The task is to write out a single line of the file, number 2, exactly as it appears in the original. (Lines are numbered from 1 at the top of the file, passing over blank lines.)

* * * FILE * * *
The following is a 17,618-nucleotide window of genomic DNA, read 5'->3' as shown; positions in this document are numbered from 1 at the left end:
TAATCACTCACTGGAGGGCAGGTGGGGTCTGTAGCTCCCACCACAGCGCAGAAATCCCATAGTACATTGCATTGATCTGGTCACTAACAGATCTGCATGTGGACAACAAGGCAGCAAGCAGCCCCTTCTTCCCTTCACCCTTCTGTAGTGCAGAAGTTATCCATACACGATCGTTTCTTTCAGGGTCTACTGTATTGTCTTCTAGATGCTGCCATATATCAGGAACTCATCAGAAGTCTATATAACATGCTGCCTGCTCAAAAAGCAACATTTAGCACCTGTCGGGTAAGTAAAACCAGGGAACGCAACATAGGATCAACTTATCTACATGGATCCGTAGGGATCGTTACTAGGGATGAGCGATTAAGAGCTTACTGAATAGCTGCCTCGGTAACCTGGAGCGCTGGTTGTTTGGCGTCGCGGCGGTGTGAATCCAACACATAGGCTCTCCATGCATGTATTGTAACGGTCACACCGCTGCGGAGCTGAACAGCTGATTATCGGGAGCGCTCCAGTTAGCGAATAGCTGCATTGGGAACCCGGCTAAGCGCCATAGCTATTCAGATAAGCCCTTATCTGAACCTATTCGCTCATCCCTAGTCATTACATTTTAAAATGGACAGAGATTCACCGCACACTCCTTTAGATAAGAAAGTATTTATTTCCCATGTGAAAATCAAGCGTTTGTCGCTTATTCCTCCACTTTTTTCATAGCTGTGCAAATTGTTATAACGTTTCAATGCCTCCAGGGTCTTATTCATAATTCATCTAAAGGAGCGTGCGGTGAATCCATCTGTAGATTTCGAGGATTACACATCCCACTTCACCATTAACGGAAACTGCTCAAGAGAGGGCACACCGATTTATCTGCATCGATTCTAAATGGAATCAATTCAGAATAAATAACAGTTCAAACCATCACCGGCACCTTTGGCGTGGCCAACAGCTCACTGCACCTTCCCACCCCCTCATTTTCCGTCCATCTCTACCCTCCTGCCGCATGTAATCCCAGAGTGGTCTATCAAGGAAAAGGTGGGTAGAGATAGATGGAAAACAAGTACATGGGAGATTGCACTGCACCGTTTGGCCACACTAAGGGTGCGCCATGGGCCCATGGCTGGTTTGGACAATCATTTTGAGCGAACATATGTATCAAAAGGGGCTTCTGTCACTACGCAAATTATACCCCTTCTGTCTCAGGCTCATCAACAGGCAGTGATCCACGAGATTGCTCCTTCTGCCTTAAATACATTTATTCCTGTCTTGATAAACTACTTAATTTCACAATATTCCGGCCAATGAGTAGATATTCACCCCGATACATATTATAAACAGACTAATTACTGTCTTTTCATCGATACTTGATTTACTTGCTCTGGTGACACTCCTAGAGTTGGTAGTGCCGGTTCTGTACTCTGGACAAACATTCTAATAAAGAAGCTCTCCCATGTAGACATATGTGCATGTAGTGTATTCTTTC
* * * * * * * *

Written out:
TAATCACTCACTGGAGGGCAGGTGGGGTCTGTAGCTCCCACCACAGCGCAGAAATCCCATAGTACATTGCATTGATCTGGTCACTAACAGATCTGCATGTGGACAACAAGGCAGCAAGCAGCCCCTTCTTCCCTTCACCCTTCTGTAGTGCAGAAGTTATCCATACACGATCGTTTCTTTCAGGGTCTACTGTATTGTCTTCTAGATGCTGCCATATATCAGGAACTCATCAGAAGTCTATATAACATGCTGCCTGCTCAAAAAGCAACATTTAGCACCTGTCGGGTAAGTAAAACCAGGGAACGCAACATAGGATCAACTTATCTACATGGATCCGTAGGGATCGTTACTAGGGATGAGCGATTAAGAGCTTACTGAATAGCTGCCTCGGTAACCTGGAGCGCTGGTTGTTTGGCGTCGCGGCGGTGTGAATCCAACACATAGGCTCTCCATGCATGTATTGTAACGGTCACACCGCTGCGGAGCTGAACAGCTGATTATCGGGAGCGCTCCAGTTAGCGAATAGCTGCATTGGGAACCCGGCTAAGCGCCATAGCTATTCAGATAAGCCCTTATCTGAACCTATTCGCTCATCCCTAGTCATTACATTTTAAAATGGACAGAGATTCACCGCACACTCCTTTAGATAAGAAAGTATTTATTTCCCATGTGAAAATCAAGCGTTTGTCGCTTATTCCTCCACTTTTTTCATAGCTGTGCAAATTGTTATAACGTTTCAATGCCTCCAGGGTCTTATTCATAATTCATCTAAAGGAGCGTGCGGTGAATCCATCTGTAGATTTCGAGGATTACACATCCCACTTCACCATTAACGGAAACTGCTCAAGAGAGGGCACACCGATTTATCTGCATCGATTCTAAATGGAATCAATTCAGAATAAATAACAGTTCAAACCATCACCGGCACCTTTGGCGTGGCCAACAGCTCACTGCACCTTCCCACCCCCTCATTTTCCGTCCATCTCTACCCTCCTGCCGCATGTAATCCCAGAGTGGTCTATCAAGGAAAAGGTGGGTAGAGATAGATGGAAAACAAGTACATGGGAGATTGCACTGCACCGTTTGGCCACACTAAGGGTGCGCCATGGGCCCATGGCTGGTTTGGACAATCATTTTGAGCGAACATATGTATCAAAAGGGGCTTCTGTCACTACGCAAATTATACCCCTTCTGTCTCAGGCTCATCAACAGGCAGTGATCCACGAGATTGCTCCTTCTGCCTTAAATACATTTATTCCTGTCTTGATAAACTACTTAATTTCACAATATTCCGGCCAATGAGTAGATATTCACCCCGATACATATTATAAACAGACTAATTACTGTCTTTTCATCGATACTTGATTTACTTGCTCTGGTGACACTCCTAGAGTTGGTAGTGCCGGTTCTGTACTCTGGACAAACATTCTAATAAAGAAGCTCTCCCATGTAGACATATGTGCATGTAGTGTATTCTTTC